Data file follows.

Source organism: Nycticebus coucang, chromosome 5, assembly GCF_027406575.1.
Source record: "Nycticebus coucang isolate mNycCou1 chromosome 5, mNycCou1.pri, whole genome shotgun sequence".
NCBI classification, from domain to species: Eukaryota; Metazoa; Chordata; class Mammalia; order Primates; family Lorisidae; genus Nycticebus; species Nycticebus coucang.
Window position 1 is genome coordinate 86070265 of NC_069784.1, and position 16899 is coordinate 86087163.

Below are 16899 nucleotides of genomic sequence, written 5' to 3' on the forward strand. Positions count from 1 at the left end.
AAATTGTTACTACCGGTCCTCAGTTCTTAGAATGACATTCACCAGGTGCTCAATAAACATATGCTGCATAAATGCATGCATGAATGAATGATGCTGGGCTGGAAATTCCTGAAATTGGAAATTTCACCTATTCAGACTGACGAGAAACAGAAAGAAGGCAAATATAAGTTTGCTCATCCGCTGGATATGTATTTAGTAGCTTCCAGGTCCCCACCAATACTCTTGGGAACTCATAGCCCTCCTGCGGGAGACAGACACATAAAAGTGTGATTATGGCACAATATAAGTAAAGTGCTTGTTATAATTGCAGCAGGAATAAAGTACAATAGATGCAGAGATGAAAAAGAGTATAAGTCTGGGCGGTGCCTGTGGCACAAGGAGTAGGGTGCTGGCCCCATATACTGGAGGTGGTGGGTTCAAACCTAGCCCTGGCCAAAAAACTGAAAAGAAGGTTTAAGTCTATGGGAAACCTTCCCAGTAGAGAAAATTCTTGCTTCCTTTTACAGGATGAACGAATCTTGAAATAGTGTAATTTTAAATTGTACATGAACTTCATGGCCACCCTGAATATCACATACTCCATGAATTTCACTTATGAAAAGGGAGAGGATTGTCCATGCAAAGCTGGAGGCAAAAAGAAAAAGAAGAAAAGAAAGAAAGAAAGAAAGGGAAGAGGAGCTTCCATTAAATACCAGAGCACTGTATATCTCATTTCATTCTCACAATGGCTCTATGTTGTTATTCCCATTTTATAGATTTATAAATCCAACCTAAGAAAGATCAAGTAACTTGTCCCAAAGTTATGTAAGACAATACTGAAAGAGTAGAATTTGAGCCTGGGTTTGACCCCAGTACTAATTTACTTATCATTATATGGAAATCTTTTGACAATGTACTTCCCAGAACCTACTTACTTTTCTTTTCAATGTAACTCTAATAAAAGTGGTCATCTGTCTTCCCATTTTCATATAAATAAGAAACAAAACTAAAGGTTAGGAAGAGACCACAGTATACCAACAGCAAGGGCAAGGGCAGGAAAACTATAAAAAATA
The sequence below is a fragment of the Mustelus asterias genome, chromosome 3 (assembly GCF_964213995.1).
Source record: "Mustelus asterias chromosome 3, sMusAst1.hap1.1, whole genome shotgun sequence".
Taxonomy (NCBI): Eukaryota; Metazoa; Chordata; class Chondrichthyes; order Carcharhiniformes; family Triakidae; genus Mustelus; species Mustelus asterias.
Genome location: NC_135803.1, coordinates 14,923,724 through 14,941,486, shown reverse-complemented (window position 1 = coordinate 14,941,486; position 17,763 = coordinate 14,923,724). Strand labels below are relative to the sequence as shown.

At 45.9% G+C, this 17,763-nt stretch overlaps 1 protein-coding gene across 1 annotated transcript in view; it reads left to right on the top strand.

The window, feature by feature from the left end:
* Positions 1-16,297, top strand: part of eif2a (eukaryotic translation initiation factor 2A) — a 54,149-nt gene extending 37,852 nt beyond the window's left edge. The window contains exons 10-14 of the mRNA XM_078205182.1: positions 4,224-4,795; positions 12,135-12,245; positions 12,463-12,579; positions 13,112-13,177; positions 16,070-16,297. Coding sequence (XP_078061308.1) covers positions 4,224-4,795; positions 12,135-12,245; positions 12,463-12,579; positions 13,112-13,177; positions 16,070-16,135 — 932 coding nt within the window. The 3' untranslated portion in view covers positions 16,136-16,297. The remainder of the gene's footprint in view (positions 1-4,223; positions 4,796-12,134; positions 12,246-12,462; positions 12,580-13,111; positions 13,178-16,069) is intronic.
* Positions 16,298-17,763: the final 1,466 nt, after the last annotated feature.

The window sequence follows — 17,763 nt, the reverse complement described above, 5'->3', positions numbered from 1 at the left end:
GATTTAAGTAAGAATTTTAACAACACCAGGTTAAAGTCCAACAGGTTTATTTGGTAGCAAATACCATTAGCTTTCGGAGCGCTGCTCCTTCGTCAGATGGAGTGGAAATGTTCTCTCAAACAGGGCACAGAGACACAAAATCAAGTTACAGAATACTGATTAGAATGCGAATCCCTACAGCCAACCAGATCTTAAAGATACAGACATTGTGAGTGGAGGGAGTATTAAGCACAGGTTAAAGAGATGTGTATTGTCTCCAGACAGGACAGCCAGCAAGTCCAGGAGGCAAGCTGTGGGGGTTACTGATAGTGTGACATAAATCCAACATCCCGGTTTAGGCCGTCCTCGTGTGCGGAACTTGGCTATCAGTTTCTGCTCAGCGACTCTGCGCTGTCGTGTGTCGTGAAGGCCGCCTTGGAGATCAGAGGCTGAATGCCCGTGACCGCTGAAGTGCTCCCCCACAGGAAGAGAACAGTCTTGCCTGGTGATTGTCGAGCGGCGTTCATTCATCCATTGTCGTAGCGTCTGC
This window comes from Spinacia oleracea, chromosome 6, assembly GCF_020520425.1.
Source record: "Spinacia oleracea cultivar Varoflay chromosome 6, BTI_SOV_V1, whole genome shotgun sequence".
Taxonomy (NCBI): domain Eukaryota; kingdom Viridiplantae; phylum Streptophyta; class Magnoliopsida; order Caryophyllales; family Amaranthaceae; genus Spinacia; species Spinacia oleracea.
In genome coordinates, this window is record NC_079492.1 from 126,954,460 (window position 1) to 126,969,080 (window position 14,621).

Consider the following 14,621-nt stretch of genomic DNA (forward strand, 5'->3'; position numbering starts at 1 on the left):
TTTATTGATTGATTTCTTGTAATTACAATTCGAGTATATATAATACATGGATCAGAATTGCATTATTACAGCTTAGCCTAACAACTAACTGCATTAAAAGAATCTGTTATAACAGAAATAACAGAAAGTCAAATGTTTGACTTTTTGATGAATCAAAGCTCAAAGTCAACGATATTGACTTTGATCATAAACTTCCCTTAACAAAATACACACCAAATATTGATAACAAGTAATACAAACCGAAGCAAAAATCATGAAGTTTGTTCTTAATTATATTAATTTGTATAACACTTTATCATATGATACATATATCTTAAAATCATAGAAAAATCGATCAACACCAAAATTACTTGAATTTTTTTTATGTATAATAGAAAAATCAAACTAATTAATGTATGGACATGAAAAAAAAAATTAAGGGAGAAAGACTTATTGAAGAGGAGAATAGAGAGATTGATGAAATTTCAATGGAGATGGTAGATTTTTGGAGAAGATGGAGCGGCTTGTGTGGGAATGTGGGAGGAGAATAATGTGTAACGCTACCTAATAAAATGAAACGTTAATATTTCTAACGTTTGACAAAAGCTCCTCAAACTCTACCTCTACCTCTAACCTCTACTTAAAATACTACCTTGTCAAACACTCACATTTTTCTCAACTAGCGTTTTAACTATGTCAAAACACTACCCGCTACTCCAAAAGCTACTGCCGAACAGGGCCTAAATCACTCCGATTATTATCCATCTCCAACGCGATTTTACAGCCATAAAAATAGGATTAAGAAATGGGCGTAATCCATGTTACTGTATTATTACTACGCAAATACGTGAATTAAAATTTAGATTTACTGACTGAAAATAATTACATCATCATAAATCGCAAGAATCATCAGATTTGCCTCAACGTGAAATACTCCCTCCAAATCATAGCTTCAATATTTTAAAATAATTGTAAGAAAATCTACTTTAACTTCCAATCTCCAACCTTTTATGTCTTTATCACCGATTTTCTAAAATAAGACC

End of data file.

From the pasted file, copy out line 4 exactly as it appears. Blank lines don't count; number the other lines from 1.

Window position 1 is genome coordinate 86070265 of NC_069784.1, and position 16899 is coordinate 86087163.